Promoting yourself at work was never easy, even when you were actually at work.
Still, you could always arrange to "bump into" an important manager at the snack machine, prompting a fun conversation about how much weight "Chubby" had put on since you last saw him.
Or, arriving at the parking lot, you could ding the door of the Tesla S of a high-flying VP, allowing you to raise your visibility and, at the same time, demonstrate your sense of responsibility by showing up at the VP's office to confess.
These not-quite random, real-world meetings gave you the opportunity to remind upper management that you exist (and, hopefully, have good insurance).
When you're working from home, these tried-and-true methods to promote yourself are unavailable. But Caroline Ceniza-Levine is. Recently, Ceniza-Levine published "How to Promote Your Career When You Work from Home" on Forbes. It's a timely and helpful compendium of strategies for how the homebound striver can "proactively get and stay top-of-mind with the decision-makers and influencers of promotion decisions."
A dollop of proactivity on your part may be necessary here because, as the author points out, "your manager may not know how to manage remotely." This is probably the case, since your manager does not know how to manage when you're together in the same room.
And that's why, for me, some of the strategies do not go far enough.
Admittedly, "check in frequently" is a proven technique for raising your visibility. The question is, how frequent is "frequent"? I recommend you check in before the start of every Zoom meeting to show you are detail-oriented and have no idea how to tell time. Check in at the end of every Zoom meeting to show you are detail-oriented and have no idea how to take notes.
Bottom line: Your boss may think you are a seriously annoying nutcase, but you will be noticed — and, if you consider the management team at your company, promptly promoted.
"Report your results" is another smart strategy. Unfortunately, in order to report results, you need to have results, which you don't. Should you let this stop you? No way!
As our author suggests, start by asking your manager "what format and frequency they would prefer" when it comes to receiving reports. Then, at the proper interval and using the requested format, send a report confirming your understanding of how your manager wants a report. Assuming you get a positive response, your next report can report on that report, reaffirming that their report on your report is how frequently you will report on reports in the future. And so on.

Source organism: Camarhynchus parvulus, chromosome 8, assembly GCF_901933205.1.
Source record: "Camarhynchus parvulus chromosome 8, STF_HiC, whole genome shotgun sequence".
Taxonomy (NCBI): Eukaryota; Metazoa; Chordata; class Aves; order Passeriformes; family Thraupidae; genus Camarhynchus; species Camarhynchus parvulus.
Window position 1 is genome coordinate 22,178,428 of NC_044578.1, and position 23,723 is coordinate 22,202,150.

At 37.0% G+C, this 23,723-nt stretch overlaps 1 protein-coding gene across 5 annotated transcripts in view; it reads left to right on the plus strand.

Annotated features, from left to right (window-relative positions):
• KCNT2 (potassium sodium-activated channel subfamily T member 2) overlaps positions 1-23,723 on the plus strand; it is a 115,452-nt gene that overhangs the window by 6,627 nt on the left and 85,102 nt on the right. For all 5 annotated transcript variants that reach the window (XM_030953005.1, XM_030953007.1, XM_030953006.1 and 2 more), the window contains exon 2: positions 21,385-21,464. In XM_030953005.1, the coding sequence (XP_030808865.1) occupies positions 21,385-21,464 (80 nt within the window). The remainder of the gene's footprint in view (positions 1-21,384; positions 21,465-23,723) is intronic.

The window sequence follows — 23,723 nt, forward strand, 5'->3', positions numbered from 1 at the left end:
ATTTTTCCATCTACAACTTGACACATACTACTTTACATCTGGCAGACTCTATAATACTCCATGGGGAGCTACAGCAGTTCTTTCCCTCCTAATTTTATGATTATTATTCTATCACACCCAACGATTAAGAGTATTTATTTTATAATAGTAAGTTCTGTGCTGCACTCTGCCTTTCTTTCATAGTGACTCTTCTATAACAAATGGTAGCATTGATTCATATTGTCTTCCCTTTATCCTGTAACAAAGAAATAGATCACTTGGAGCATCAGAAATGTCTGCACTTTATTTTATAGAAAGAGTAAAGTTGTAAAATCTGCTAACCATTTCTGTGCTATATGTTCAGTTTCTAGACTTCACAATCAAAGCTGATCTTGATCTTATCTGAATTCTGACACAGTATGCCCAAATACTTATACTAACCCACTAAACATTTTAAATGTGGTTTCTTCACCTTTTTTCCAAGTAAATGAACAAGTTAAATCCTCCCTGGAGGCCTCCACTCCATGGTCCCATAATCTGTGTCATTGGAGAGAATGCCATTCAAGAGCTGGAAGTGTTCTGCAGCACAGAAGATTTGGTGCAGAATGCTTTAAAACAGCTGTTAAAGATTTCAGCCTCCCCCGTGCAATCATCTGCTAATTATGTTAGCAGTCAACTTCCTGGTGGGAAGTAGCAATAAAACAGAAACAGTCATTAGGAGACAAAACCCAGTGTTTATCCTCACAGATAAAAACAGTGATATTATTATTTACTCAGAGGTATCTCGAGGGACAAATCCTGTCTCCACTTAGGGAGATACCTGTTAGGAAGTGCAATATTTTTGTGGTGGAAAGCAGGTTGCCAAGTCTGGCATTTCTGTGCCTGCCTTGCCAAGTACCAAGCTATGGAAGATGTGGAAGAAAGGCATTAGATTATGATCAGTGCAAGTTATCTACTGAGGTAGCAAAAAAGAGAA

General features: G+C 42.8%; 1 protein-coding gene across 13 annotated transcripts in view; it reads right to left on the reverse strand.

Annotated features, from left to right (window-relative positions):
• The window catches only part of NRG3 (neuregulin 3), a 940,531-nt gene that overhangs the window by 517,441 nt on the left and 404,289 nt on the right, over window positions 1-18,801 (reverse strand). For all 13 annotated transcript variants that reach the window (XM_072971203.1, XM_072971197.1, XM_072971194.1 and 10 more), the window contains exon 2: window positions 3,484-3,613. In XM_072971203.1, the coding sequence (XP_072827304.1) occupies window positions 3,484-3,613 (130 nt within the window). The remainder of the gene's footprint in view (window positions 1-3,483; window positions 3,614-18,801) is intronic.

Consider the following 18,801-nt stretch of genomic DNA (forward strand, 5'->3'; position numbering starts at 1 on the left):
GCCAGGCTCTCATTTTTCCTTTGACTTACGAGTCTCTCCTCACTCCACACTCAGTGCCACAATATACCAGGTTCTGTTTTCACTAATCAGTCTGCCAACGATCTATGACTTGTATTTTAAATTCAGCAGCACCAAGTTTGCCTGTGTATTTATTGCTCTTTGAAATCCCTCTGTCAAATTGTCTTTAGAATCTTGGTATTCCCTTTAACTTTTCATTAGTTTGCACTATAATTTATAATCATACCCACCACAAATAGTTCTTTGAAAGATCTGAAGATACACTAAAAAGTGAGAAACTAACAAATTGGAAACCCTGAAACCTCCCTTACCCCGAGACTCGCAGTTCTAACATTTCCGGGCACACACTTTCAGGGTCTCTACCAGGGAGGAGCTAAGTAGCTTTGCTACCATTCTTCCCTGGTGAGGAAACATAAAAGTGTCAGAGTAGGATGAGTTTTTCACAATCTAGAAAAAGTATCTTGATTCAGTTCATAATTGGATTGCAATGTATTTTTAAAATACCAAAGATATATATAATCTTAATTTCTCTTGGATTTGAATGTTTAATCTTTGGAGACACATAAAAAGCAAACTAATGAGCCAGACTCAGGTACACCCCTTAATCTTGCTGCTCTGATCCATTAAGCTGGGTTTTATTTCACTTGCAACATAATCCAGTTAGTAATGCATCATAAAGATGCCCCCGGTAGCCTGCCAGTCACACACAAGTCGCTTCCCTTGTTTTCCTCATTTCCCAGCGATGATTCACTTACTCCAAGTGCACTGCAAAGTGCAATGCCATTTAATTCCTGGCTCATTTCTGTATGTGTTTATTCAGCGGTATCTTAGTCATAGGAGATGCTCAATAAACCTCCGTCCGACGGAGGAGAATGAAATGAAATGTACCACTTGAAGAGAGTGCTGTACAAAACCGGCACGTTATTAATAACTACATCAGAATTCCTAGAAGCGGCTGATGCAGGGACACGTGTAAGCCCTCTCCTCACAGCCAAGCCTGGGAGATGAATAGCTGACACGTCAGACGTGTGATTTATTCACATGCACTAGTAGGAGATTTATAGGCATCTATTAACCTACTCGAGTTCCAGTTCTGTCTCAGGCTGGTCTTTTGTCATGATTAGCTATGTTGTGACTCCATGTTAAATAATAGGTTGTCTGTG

Can you continue this rigmarole forever? Probably not. But after a few months, your manager will surely promote you, just to get you to stop.
You are also advised to "align with company priorities — which may have changed." The goal here is to "stay busy where the need is greatest and hopefully where senior leaders are watching closely."
I like this strategy, except for the "hopefully" part. If you are actually going to do some work, don't "hope" it will be noticed; make sure. In this endeavor, your best friend is "reply all." No matter what nonsense you are emailing, send it to everyone in the company.
Whether you have bogus statistics to share or a feverish marketing brainstorm to promote, reply all. Even if you are using precious company server capacity to recommend that hot new reality show, "Naked & Married & Allergic," to your bud in IT, reply all.
Certainly, your myopic managers won't be pleased, but who is to say that the CEO won't be charmed and grateful? After all, who among us hasn't been naked and married and allergic?
"Stay upbeat" and "exude confidence" are good strategies for demonstrating what Ceniza-Levine calls "executive presence."
When your largest customer goes belly up, and the company stock drops by 50%, and your manager informs you that massive layoffs are required, your co-workers will be delighted to learn that, "Today, I saw a robin redbreast announcing to the world with a lilting chirp that spring is in bloom."
Sound risky? I think not. Being oblivious in the face of disaster is a fundamental element of "executive presence."
Whether you will eventually return to working at work or you are fated to continue your career from a corner of the kitchen table, being promoted can make everything better. If you handle it right, right now, the Tesla S that gets dinged will be yours.
Bob Goldman was an advertising executive at a Fortune 500 company. He offers a virtual shoulder to cry on at [email protected] To find out more about Bob Goldman and read features by other Creators Syndicate writers and cartoonists, visit the Creators Syndicate website at www.creators.com.
Photo credit: Free-Photos at Pixabay